Marine protected areas (MPAs) are a primary management tool for mitigating threats to marine biodiversity. However, MPAs and the species they protect are being increasingly impacted by climate change.

This study evaluated how may MPAs be impacted by climate change taking into account business-as-usual emissions (RCP8.5).

The obtained results show that, despite local protections, the warming associated with continued emissions (RCP8.5) will likely result in further habitat and species loses throughout low-latitude and tropical MPAs.

The authors state their support to the rapid expansion of fully protected MPAs; however, underline that their findings highlight the critical caveat that local protection is necessary but insufficient to conserve and restore marine biotas.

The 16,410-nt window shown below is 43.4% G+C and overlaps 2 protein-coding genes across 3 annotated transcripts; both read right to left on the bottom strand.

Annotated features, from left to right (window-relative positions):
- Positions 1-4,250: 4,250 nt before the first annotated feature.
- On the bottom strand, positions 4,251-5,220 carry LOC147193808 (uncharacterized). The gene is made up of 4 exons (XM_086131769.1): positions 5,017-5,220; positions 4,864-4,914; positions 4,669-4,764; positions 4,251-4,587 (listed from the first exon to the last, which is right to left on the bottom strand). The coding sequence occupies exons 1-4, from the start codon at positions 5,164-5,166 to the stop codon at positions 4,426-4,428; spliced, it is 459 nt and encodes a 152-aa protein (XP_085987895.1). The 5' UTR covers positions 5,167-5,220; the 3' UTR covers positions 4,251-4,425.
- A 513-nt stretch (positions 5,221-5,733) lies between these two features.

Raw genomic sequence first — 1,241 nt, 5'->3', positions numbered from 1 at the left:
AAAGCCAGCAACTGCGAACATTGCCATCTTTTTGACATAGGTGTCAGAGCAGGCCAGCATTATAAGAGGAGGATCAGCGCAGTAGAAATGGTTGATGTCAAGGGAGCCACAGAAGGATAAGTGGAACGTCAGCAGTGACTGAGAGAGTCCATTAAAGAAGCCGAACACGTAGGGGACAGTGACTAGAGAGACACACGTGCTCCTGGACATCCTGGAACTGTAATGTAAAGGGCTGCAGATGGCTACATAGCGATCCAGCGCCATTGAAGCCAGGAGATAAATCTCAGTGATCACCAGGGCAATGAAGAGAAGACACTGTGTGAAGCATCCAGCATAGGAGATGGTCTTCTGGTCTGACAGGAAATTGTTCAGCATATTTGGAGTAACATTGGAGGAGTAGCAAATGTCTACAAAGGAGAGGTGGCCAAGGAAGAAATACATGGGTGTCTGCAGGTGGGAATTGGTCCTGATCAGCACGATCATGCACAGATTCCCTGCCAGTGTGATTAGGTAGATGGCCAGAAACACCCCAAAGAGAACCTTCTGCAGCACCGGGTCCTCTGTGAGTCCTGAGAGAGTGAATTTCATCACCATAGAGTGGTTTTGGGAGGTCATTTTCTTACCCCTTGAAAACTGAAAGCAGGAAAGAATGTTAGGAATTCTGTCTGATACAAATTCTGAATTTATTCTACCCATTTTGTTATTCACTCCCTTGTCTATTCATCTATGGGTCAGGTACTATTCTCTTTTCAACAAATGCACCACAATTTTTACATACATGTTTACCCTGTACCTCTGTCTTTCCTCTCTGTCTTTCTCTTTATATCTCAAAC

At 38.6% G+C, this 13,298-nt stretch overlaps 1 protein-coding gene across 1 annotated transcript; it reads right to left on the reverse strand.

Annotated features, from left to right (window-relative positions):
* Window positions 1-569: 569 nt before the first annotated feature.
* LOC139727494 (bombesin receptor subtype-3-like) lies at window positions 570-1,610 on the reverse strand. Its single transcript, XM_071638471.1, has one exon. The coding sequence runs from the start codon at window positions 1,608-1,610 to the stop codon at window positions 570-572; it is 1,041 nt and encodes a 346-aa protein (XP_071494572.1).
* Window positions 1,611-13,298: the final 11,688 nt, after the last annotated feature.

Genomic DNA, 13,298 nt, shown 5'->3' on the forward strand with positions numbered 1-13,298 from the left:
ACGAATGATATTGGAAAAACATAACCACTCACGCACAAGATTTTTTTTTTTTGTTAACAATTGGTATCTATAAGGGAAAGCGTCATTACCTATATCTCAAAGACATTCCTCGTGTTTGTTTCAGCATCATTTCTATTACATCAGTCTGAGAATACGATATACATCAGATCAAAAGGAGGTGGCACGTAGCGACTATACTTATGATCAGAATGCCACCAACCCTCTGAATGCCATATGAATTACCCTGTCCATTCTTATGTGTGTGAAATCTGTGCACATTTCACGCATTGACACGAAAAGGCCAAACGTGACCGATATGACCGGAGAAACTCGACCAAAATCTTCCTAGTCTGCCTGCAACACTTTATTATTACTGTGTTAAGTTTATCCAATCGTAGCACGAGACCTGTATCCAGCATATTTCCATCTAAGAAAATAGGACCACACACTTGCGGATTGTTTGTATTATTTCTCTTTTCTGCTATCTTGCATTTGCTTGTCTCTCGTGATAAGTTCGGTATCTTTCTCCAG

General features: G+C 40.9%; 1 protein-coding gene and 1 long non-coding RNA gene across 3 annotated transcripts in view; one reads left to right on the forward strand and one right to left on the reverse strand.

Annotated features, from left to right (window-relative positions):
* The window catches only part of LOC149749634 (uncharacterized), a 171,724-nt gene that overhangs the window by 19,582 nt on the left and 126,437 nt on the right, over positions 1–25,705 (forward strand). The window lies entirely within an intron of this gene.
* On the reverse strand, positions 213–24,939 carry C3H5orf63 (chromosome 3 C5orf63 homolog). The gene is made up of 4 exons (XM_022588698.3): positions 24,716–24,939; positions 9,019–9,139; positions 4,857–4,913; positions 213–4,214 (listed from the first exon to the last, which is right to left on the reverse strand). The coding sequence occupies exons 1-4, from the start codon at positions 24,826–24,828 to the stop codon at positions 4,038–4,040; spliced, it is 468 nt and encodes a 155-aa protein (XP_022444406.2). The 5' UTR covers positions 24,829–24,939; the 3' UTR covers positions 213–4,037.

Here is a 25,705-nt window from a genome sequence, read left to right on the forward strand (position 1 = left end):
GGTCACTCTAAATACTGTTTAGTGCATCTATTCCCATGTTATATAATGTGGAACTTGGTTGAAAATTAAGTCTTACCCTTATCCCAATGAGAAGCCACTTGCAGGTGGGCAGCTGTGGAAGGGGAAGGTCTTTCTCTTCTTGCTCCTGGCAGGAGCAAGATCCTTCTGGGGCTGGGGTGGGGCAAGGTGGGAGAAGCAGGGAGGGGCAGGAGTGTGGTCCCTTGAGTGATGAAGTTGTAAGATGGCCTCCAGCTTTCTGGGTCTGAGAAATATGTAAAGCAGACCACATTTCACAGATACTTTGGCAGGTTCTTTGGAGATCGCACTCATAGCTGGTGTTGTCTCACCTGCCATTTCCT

It is concluded that without drastic reductions in carbon emissions, ocean warming, acidification and oxygen depletion in the twenty-first century will in all likelihood disrupt the composition and functioning of the ecosystems currently protected within the world’s MPAs. The community and ecosystem-level impacts of climate change threaten to negate decades of progress in conservation and further imperil species and ecosystems that are already in jeopardy.

Bruno et al. (2018) Climate change threatens the world’s marine protected areas. Nature Climate Change 8:499-503.